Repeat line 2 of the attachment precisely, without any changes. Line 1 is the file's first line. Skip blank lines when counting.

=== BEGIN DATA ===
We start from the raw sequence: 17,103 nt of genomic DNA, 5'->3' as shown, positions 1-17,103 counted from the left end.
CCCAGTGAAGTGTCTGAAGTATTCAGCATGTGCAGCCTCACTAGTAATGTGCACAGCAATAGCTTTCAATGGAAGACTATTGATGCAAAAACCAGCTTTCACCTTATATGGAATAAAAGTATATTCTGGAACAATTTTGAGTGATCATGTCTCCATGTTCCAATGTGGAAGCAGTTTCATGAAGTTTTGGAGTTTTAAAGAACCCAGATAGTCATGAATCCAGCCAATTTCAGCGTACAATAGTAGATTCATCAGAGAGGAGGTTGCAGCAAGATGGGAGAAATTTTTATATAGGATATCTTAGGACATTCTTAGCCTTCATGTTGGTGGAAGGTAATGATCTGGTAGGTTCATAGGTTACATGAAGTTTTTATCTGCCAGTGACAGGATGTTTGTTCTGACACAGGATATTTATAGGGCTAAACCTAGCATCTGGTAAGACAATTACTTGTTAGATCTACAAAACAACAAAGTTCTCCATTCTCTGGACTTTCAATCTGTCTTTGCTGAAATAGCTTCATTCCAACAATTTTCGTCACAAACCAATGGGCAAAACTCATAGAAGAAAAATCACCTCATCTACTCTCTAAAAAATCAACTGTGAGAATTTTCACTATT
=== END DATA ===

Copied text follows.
CCCAGTGAAGTGTCTGAAGTATTCAGCATGTGCAGCCTCACTAGTAATGTGCACAGCAATAGCTTTCAATGGAAGACTATTGATGCAAAAACCAGCTTTCACCTTATATGGAATAAAAGTATATTCTGGAACAATTTTGAGTGATCATGTCTCCATGTTCCAATGTGGAAGCAGTTTCATGAAGTTTTGGAGTTTTAAAGAACCCAGATAGTCATGAATCCAGCCAATTTCAGCGTACAATAGTAGATTCATCAGAGAGGAGGTTGCAGCAAGATGGGAGAAATTTTTATATAGGATATCTTAGGACATTCTTAGCCTTCATGTTGGTGGAAGGTAATGATCTGGTAGGTTCATAGGTTACATGAAGTTTTTATCTGCCAGTGACAGGATGTTTGTTCTGACACAGGATATTTATAGGGCTAAACCTAGCATCTGGTAAGACAATTACTTGTTAGATCTACAAAACAACAAAGTTCTCCATTCTCTGGACTTTCAATCTGTCTTTGCTGAAATAGCTTCATTCCAACAATTTTCGTCACAAACCAATGGGCAAAACTCATAGAAGAAAAATCACCTCATCTACTCTCTAAAAAATCAACTGTGAGAATTTTCACTATT